I had the privilege of sitting down with Eric on a monthly basis at The Cliff training ground, as part of the Academy page I compiled for the club magazine. The straight-talking Yorkshireman would give me candid reviews of the recent fixtures for United's 'A' and 'B' teams as they were known then, playing in the Lancashire Youth League, as well as the various rounds of the Youth Cup. He'd also discuss individual trainees to a degree but his information on that front was always concise and, I suspect, designed to elicit a positive reaction from the player in question on the training ground or in games. Eric astutely knew his charges all read the mag - he probably saw them eagerly grabbing fresh copies when I brought a box to The Cliff every four weeks or so.

I was grateful to Eric for allowing me to travel on the team bus for the first leg of the '95 final, as we headed from our hotel in Hertfordshire to White Hart Lane for a challenging clash with Tottenham Hotspur. I wasn't the only interloper among the staff and youth-team players - Phil Neville's brother Gary, a winner of the competition three years previously, was also on board. As well as rooting for his younger sibling, he was looking forward to playing for United in the senior FA Cup final against Everton later that month.

Although Eric's young Reds lost the away leg 2-1, it all turned out alright on the night at Old Trafford when Terry Cooke equalised on aggregate with a minute to spare and then, after extra-time, our boys won 4-3 on penalties to lift the trophy. Both no.2s missed their kicks in the shootout - Neville for us, Stephen Carr for them - but it did neither of them any harm as they went on to rack up hundreds of top-flight appearances for their clubs and earn multiple caps for their countries.
The Class of '95 celebrate after winning the FA Youth Cup on penalties at Old Trafford.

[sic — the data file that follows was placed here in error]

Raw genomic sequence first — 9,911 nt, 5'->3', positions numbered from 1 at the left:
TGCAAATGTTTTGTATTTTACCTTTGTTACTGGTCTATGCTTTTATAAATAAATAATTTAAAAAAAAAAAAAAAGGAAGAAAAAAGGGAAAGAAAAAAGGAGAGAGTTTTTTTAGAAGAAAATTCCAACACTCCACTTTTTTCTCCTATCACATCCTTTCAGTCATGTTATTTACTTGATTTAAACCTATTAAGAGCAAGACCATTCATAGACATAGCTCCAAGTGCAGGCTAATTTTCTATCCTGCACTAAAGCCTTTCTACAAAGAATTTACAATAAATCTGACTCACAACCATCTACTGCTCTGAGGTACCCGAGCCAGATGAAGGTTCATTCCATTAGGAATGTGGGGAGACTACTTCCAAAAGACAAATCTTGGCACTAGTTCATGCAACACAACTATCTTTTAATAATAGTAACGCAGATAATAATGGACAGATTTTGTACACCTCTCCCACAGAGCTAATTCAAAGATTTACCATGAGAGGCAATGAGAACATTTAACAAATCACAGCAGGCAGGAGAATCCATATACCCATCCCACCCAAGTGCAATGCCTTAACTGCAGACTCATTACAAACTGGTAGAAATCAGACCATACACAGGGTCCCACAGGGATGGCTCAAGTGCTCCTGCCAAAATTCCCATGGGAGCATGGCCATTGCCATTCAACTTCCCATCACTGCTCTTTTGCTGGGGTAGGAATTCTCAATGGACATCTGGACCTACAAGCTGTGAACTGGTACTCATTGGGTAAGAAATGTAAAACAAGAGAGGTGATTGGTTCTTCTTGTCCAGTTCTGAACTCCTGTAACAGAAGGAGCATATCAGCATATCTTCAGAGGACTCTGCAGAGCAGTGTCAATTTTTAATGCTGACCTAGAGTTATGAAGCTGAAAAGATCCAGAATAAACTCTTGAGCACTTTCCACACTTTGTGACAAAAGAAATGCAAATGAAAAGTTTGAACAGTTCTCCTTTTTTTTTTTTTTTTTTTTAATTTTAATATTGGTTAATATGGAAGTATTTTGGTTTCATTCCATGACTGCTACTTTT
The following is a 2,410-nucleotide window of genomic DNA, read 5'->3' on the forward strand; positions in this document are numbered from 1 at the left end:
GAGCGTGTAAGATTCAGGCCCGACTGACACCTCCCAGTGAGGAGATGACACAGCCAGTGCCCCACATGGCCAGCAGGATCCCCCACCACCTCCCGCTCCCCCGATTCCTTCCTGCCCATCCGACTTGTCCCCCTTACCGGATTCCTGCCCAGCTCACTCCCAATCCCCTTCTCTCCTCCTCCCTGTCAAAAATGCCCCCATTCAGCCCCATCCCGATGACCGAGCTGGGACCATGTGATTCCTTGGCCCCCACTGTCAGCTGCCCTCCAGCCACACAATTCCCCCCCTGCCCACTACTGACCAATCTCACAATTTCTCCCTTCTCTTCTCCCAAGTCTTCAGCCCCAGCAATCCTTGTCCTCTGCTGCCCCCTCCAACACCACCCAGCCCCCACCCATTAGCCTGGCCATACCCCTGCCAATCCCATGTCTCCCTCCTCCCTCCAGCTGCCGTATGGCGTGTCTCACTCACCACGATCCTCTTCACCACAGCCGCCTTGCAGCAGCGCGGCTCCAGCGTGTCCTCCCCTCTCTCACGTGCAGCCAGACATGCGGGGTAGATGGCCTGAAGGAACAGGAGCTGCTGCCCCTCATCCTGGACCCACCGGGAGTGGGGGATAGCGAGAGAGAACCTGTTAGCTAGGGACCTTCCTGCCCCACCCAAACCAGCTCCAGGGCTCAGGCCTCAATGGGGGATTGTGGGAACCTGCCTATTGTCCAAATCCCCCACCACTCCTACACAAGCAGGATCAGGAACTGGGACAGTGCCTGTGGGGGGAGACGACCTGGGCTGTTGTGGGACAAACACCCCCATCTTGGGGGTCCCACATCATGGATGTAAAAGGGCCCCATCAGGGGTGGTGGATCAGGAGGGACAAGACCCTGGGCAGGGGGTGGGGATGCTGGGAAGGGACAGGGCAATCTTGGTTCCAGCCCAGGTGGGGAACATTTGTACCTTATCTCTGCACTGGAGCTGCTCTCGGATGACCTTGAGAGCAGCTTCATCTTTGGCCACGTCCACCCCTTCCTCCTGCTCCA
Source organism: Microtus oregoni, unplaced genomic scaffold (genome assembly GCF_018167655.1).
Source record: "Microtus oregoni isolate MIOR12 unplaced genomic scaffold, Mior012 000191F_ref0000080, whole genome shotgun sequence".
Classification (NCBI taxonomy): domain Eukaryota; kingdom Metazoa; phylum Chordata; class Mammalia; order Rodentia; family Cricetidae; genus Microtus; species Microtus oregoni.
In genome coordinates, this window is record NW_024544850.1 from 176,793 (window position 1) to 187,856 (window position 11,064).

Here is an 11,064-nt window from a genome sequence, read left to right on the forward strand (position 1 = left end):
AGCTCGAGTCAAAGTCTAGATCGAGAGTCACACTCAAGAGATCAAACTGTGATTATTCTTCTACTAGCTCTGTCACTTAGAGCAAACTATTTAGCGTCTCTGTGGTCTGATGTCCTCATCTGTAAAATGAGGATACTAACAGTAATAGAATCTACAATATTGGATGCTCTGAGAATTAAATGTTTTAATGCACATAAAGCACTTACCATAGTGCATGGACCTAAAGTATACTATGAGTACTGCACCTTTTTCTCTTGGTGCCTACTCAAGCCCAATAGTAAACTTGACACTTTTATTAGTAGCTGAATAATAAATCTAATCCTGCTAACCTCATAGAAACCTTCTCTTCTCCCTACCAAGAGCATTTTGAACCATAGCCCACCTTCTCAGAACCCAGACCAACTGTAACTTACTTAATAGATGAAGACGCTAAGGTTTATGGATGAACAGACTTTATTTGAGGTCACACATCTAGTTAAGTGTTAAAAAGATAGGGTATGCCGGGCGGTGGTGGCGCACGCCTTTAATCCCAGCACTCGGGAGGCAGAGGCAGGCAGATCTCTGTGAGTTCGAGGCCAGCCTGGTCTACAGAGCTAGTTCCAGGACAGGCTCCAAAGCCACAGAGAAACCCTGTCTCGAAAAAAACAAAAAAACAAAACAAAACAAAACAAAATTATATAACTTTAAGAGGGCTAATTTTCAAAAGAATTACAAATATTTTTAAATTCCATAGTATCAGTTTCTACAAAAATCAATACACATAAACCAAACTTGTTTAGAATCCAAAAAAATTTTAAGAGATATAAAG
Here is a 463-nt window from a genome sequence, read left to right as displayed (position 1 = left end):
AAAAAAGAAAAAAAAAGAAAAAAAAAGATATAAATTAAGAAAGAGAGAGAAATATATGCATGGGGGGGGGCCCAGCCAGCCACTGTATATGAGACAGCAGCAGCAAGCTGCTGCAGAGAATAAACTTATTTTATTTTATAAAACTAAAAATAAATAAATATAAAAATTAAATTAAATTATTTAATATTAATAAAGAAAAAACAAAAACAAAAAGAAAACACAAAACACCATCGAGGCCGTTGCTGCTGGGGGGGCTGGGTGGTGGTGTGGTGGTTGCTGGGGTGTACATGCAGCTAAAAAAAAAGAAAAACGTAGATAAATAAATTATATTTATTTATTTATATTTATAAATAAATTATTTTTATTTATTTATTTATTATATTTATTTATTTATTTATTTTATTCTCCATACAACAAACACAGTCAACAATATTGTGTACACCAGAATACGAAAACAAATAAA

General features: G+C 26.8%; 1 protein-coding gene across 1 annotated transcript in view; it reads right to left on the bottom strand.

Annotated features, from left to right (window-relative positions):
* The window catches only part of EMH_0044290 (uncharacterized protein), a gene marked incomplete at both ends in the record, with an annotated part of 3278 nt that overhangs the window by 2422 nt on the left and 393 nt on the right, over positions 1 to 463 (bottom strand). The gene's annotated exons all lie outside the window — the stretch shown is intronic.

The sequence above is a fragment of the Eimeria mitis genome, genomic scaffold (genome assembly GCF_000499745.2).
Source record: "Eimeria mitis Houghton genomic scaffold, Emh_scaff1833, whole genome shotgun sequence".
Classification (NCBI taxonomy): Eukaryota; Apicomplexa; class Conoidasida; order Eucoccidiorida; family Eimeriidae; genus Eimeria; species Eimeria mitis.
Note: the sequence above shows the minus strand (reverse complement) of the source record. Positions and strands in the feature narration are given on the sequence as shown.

Joe Ganley

Watching the youth team play has always made me feel closer to the club I support. The matches have a really different feel to first-team games, and a moment at the 2011 FA Youth Cup final symbolised that for me. After the first leg of the final had finished 2-2 at Bramall Lane – in front of Sheffield United's biggest crowd of the season! – I remember Jesse Lingard running over to our section of the ground to pick up what looked like some iPod earphones from friends or family. It was the kind of thing you see down at the local five-a-side centre; a purely innocent snapshot of a young player who probably had no idea how far his talent would take him.

United romped home 4-1 in the second game, with Pogba, Lingard and Ravel Morrison showing sublime skills. Five years later, I watched Lingard belt in the winner in the 2016 FA Cup final at Wembley. The line between those two moments encapsulates the slow-burning magic of the Youth Cup for me. You turn up, you watch and then you wait. And if one or two of those players make the grade, or do something remarkable in later years, it makes your heart swell with a different type of pride. Hopefully, some of the young Reds in attendance on Wednesday will experience that kind of glow in a few years' time.

Ravel Morrison, right, scored twice in the second leg of the 2011 final.
Harry Robinson

It has been a pleasure to see the growth of the current Under-18s side ahead of their appearance in this evening's final. On the pitch, the team has improved with each game, the culmination being a dominant semi-final display over Wolves and a deservedly comfortable 3-0 victory. Off it, the increase in confidence and belief has been notable, and that's never more clear than in their media duties.

When practising interviews at the start of the season, the boys were understandably nervous. It's difficult being in front of a camera for the first time. Now, you see them sitting back, enjoying the process of answering questions and opening up about just how excited they are to play in front of a big crowd with something so significant at stake. The team have created life-long memories already and the sense of togetherness is clear. Nottingham Forest will provide very stern opposition and our players know that, but they also have confidence that comes from four wins at Old Trafford already this season. Here's to that becoming five tonight.